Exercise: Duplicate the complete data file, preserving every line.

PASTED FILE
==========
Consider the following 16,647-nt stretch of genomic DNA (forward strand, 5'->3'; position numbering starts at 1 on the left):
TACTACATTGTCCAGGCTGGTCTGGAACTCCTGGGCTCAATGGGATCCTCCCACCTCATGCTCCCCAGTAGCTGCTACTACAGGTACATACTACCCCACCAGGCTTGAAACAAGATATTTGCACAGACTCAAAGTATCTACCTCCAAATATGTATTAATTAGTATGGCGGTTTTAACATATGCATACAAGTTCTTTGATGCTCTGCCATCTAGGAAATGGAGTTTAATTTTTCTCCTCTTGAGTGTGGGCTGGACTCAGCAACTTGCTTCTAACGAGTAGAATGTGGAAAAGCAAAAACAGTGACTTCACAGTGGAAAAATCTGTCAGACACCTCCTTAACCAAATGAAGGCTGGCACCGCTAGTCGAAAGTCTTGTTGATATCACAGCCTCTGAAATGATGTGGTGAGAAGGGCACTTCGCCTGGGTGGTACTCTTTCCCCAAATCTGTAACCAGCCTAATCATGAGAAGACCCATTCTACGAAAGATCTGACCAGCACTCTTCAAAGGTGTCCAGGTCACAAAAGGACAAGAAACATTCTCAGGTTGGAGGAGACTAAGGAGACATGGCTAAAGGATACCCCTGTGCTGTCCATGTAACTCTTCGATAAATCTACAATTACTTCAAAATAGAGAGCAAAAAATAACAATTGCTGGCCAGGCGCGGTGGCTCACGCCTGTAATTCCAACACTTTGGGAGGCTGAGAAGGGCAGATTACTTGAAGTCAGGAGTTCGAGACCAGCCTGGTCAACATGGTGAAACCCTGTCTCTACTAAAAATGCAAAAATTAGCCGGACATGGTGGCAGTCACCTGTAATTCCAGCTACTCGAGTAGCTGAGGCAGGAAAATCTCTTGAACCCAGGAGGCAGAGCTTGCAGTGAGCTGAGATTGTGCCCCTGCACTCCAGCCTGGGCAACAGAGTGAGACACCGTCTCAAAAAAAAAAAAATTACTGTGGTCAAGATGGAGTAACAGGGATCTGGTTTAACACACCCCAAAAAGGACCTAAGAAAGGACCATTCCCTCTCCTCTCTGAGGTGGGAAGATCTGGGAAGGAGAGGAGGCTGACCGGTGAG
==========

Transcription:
Consider the following 16,647-nt stretch of genomic DNA (forward strand, 5'->3'; position numbering starts at 1 on the left):
TACTACATTGTCCAGGCTGGTCTGGAACTCCTGGGCTCAATGGGATCCTCCCACCTCATGCTCCCCAGTAGCTGCTACTACAGGTACATACTACCCCACCAGGCTTGAAACAAGATATTTGCACAGACTCAAAGTATCTACCTCCAAATATGTATTAATTAGTATGGCGGTTTTAACATATGCATACAAGTTCTTTGATGCTCTGCCATCTAGGAAATGGAGTTTAATTTTTCTCCTCTTGAGTGTGGGCTGGACTCAGCAACTTGCTTCTAACGAGTAGAATGTGGAAAAGCAAAAACAGTGACTTCACAGTGGAAAAATCTGTCAGACACCTCCTTAACCAAATGAAGGCTGGCACCGCTAGTCGAAAGTCTTGTTGATATCACAGCCTCTGAAATGATGTGGTGAGAAGGGCACTTCGCCTGGGTGGTACTCTTTCCCCAAATCTGTAACCAGCCTAATCATGAGAAGACCCATTCTACGAAAGATCTGACCAGCACTCTTCAAAGGTGTCCAGGTCACAAAAGGACAAGAAACATTCTCAGGTTGGAGGAGACTAAGGAGACATGGCTAAAGGATACCCCTGTGCTGTCCATGTAACTCTTCGATAAATCTACAATTACTTCAAAATAGAGAGCAAAAAATAACAATTGCTGGCCAGGCGCGGTGGCTCACGCCTGTAATTCCAACACTTTGGGAGGCTGAGAAGGGCAGATTACTTGAAGTCAGGAGTTCGAGACCAGCCTGGTCAACATGGTGAAACCCTGTCTCTACTAAAAATGCAAAAATTAGCCGGACATGGTGGCAGTCACCTGTAATTCCAGCTACTCGAGTAGCTGAGGCAGGAAAATCTCTTGAACCCAGGAGGCAGAGCTTGCAGTGAGCTGAGATTGTGCCCCTGCACTCCAGCCTGGGCAACAGAGTGAGACACCGTCTCAAAAAAAAAAAAATTACTGTGGTCAAGATGGAGTAACAGGGATCTGGTTTAACACACCCCAAAAAGGACCTAAGAAAGGACCATTCCCTCTCCTCTCTGAGGTGGGAAGATCTGGGAAGGAGAGGAGGCTGACCGGTGAG